A comprehensive petrogenetic model provides possible scenarios for the geochemical evolution and REE complexing behavior in evolved rhyolitic rocks, and determines whether magmatic crystal fractionation or precipitation from hydrothermal fluids was the main mechanism for HREE-enrichment and mineralization. Round Top is one of the few well studied Tertiary igneous bodies in west Texas. Geochemical modeling of laccoliths in the SBC shows the potential source and evolution of similar igneous laccoliths across west Texas, and illustrates the REE resource potential of differentiated rhyolite magmas in the Trans-Pecos Igneous Province.

2. Geologic Setting

The Sierra Blanca Complex is located in west Texas, in the Trans-Pecos Magmatic Province (TPMP; Figure 1). The rhyolites were emplaced along limestone and shale bedding planes of the Buda limestone and Del Rio Clay of the Washita Group strata. The crystalline limestone and marly clay country rocks are poorly exposed and typically covered by Quaternary arroyos and alluvial fan sediments. Magmatism within the region is bimodal, ranging from basaltic and gabbroic mafic compositions to highly evolved silicic rhyolite [3,5,6,7]. Igneous bodies in the TPMP range from extensive caldera-sourced pyroclastic deposits to sills, dikes, and shallow laccoliths [3,8,9]. The TPMP igneous compositions can be separated into two geochemical districts—predominantly alkali-calcic toward the west, and alkalic compositions to the east [8,10,11].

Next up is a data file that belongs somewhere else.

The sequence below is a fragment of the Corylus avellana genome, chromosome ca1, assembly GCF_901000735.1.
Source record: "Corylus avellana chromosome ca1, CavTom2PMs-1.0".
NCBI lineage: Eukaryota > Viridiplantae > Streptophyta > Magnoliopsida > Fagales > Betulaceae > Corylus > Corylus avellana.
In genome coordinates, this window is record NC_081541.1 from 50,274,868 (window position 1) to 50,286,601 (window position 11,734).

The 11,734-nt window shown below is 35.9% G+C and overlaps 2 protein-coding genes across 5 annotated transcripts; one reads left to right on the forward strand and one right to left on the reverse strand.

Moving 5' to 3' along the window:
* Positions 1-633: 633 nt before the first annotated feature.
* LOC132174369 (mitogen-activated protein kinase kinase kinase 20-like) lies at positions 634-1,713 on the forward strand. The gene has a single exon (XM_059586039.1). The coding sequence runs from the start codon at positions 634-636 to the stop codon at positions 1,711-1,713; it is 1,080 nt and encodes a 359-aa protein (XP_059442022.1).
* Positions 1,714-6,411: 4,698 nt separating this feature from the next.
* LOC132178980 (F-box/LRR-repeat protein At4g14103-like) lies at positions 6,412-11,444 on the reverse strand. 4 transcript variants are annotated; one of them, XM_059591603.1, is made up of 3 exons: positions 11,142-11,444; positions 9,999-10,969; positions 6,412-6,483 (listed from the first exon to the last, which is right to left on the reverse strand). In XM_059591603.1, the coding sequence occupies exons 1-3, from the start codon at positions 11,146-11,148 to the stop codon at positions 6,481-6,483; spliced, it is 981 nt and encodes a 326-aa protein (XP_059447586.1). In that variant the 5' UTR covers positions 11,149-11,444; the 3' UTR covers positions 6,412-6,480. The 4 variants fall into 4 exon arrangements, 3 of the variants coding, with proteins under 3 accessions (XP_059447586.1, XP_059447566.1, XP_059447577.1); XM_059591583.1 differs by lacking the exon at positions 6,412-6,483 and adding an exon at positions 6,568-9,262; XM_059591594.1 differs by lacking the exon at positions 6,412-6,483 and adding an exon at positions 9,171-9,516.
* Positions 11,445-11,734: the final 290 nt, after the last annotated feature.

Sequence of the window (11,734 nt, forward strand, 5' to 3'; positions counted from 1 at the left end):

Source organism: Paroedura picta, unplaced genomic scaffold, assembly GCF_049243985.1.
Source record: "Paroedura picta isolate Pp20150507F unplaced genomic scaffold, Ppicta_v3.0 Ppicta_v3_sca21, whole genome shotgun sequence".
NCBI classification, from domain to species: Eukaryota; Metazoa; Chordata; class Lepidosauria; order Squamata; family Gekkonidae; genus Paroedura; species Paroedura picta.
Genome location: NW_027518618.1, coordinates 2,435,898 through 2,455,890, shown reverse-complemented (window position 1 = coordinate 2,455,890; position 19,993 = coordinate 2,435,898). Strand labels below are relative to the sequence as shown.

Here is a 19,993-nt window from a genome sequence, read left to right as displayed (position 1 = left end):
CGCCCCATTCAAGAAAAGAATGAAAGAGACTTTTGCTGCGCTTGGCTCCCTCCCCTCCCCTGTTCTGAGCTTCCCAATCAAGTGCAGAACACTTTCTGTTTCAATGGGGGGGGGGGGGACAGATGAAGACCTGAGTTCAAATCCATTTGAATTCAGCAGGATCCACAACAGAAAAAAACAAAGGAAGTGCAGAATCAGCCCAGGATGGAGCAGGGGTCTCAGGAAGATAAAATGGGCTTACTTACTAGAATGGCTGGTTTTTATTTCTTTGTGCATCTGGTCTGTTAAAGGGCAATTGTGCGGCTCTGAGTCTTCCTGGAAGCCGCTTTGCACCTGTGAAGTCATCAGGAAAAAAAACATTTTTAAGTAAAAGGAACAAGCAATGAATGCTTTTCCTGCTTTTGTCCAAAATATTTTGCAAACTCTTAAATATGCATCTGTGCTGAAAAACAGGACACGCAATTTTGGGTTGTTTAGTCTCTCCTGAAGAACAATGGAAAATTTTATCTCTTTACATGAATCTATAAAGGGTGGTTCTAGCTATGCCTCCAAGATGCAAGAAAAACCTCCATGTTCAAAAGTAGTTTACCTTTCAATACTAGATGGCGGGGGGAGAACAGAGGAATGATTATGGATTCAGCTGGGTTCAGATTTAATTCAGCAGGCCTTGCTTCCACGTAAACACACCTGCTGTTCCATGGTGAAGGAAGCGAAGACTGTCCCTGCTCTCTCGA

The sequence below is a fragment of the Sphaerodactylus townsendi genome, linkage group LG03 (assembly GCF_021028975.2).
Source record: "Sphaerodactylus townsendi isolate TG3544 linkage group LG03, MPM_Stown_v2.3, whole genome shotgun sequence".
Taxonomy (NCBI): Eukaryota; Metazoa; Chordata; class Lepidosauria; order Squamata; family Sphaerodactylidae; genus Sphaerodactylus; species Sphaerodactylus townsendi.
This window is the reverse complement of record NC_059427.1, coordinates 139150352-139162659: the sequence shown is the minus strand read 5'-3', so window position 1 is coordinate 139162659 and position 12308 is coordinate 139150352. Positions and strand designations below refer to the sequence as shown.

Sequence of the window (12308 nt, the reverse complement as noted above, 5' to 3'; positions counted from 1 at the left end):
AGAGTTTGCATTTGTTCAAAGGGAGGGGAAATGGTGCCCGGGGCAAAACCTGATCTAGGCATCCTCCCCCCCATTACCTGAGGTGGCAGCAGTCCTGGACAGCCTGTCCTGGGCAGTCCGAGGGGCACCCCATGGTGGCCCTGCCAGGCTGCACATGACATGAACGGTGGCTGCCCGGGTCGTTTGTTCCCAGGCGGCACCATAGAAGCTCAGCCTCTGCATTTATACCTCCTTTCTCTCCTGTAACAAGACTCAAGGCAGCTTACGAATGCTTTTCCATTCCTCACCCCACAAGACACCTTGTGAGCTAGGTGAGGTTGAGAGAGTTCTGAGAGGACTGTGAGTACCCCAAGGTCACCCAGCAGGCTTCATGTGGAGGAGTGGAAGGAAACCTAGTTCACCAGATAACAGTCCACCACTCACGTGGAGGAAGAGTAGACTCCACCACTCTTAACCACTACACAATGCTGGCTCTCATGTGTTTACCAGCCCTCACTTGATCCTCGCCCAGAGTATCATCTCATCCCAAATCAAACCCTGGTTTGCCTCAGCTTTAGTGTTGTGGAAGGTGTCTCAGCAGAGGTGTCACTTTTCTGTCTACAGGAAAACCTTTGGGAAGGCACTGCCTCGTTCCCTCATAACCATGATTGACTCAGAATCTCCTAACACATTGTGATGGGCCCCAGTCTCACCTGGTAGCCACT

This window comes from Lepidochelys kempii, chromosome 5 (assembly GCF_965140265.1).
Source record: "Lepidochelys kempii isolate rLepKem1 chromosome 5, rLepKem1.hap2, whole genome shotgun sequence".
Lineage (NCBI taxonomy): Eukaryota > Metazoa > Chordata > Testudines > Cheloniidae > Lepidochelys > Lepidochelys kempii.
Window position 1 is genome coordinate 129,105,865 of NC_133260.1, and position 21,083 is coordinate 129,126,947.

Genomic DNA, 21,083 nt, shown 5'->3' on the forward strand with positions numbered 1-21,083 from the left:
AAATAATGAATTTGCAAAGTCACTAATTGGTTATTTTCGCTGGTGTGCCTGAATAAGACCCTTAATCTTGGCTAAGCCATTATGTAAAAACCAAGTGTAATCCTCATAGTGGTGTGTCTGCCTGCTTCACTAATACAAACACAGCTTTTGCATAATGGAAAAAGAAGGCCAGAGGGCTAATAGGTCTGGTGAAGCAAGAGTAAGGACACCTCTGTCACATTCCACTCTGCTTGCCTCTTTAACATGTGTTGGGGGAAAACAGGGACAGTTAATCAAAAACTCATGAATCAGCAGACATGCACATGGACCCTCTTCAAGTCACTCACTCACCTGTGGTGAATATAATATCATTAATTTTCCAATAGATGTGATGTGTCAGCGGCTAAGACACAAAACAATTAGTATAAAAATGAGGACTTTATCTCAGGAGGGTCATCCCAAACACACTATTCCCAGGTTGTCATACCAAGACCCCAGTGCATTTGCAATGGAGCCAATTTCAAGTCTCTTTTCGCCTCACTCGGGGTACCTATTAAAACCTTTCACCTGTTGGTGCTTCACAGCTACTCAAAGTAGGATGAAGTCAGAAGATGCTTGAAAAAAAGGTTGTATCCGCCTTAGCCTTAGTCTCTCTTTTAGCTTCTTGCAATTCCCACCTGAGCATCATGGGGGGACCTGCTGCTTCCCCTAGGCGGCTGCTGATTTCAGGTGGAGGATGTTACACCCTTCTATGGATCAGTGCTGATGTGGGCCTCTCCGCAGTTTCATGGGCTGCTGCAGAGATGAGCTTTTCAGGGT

Magmatism in the region occurred between 100 and 40 Ma ago, related with the subduction of the Farallon plate under the North American continent. Bimodal volcanism extended east from the west coast subduction zone [3,12]. Trans-Pecos magmatism occurred 48–17 Ma and is separated into early and later phases [3,6,7,13]. The early phase (48–38 Ma) is characterized by voluminous silicic to mafic igneous intrusions, lava flows, and caldera eruptions [3,6]. The late phase (38–32 Ma) was compositionally variable, ranging from alkali–calcic to alkalic, and represents the most active magmatism in the region [3,5,6,10]. The Sierra Blanca laccolith, adjacent to and associated with Round Top, was emplaced during the main phase of bimodal TPMP activity at 36.2 ± 0.6 Ma (K/Ar in biotite; [4]). Volcanism during this period is characterized by silicic to mafic intrusions, and large-volume caldera eruptions associated with voluminous ash-flow tuffs [3,6,8]. Basin and Range extension was initiated by a change in the region’s stress around 31 Ma, and extensive normal faulting initiated around 24 Ma [3]. Mafic volcanism in the early stages of rifting has been dated at 17 Ma [3].

Sierra Blanca Complex

The Sierra Blanca Complex comprises five separate rhyolite and rhyolite porphyry laccoliths. SBC laccoliths are aphanitic to slightly porphyritic, and are located in a 90 km2 area about 18 km southeast of the Finley Mountains (47 Ma) and 5 km north of the Quitman Mountains (35 Ma; [6]). The largest laccolith, Sierra Blanca, was emplaced 36.2 ± 0.6 Ma [6]. Emplacement ages of the other SBC laccoliths have not been measured, but a relative emplacement sequence can be interpreted through major- and trace-element differentiation. The increasing enrichment of REEs, especially the increasing ratio of HREEs to LREEs (light rare earth elements) between laccoliths, suggests that Triple Hill was emplaced first, followed by Sierra Blanca, Round Top, Little Sierra Blanca, and Little Round Top [3,14,15,16]. The slight differences in compositions and rapid cooling textures suggest the timing between emplacement and duration of emplacement was relatively short.